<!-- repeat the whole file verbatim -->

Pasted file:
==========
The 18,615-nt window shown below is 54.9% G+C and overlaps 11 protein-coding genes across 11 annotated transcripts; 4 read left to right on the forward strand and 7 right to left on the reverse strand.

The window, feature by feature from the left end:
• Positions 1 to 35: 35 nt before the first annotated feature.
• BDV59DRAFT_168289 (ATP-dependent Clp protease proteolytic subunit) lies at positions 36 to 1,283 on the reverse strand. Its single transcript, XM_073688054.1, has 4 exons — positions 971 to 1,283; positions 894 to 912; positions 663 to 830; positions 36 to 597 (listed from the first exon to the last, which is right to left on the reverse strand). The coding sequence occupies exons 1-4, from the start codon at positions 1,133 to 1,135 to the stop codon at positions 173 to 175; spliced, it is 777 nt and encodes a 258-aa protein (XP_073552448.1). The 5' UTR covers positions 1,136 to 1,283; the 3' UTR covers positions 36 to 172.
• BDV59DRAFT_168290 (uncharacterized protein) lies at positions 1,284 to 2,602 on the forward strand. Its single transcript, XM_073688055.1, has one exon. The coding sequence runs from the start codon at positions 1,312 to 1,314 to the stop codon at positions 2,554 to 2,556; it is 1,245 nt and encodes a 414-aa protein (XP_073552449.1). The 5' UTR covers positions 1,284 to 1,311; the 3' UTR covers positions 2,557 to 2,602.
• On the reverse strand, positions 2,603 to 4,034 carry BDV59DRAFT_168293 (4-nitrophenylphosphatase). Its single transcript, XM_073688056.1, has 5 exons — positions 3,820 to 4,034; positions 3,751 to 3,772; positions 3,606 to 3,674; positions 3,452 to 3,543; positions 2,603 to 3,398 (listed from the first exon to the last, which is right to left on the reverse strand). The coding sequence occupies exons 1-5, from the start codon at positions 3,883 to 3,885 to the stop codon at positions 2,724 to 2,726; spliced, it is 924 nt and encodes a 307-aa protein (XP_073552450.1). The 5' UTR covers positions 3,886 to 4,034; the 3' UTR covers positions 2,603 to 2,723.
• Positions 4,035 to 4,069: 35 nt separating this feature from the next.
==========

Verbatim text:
The 18,615-nt window shown below is 54.9% G+C and overlaps 11 protein-coding genes across 11 annotated transcripts; 4 read left to right on the forward strand and 7 right to left on the reverse strand.

The window, feature by feature from the left end:
• Positions 1 to 35: 35 nt before the first annotated feature.
• BDV59DRAFT_168289 (ATP-dependent Clp protease proteolytic subunit) lies at positions 36 to 1,283 on the reverse strand. Its single transcript, XM_073688054.1, has 4 exons — positions 971 to 1,283; positions 894 to 912; positions 663 to 830; positions 36 to 597 (listed from the first exon to the last, which is right to left on the reverse strand). The coding sequence occupies exons 1-4, from the start codon at positions 1,133 to 1,135 to the stop codon at positions 173 to 175; spliced, it is 777 nt and encodes a 258-aa protein (XP_073552448.1). The 5' UTR covers positions 1,136 to 1,283; the 3' UTR covers positions 36 to 172.
• BDV59DRAFT_168290 (uncharacterized protein) lies at positions 1,284 to 2,602 on the forward strand. Its single transcript, XM_073688055.1, has one exon. The coding sequence runs from the start codon at positions 1,312 to 1,314 to the stop codon at positions 2,554 to 2,556; it is 1,245 nt and encodes a 414-aa protein (XP_073552449.1). The 5' UTR covers positions 1,284 to 1,311; the 3' UTR covers positions 2,557 to 2,602.
• On the reverse strand, positions 2,603 to 4,034 carry BDV59DRAFT_168293 (4-nitrophenylphosphatase). Its single transcript, XM_073688056.1, has 5 exons — positions 3,820 to 4,034; positions 3,751 to 3,772; positions 3,606 to 3,674; positions 3,452 to 3,543; positions 2,603 to 3,398 (listed from the first exon to the last, which is right to left on the reverse strand). The coding sequence occupies exons 1-5, from the start codon at positions 3,883 to 3,885 to the stop codon at positions 2,724 to 2,726; spliced, it is 924 nt and encodes a 307-aa protein (XP_073552450.1). The 5' UTR covers positions 3,886 to 4,034; the 3' UTR covers positions 2,603 to 2,723.
• Positions 4,035 to 4,069: 35 nt separating this feature from the next.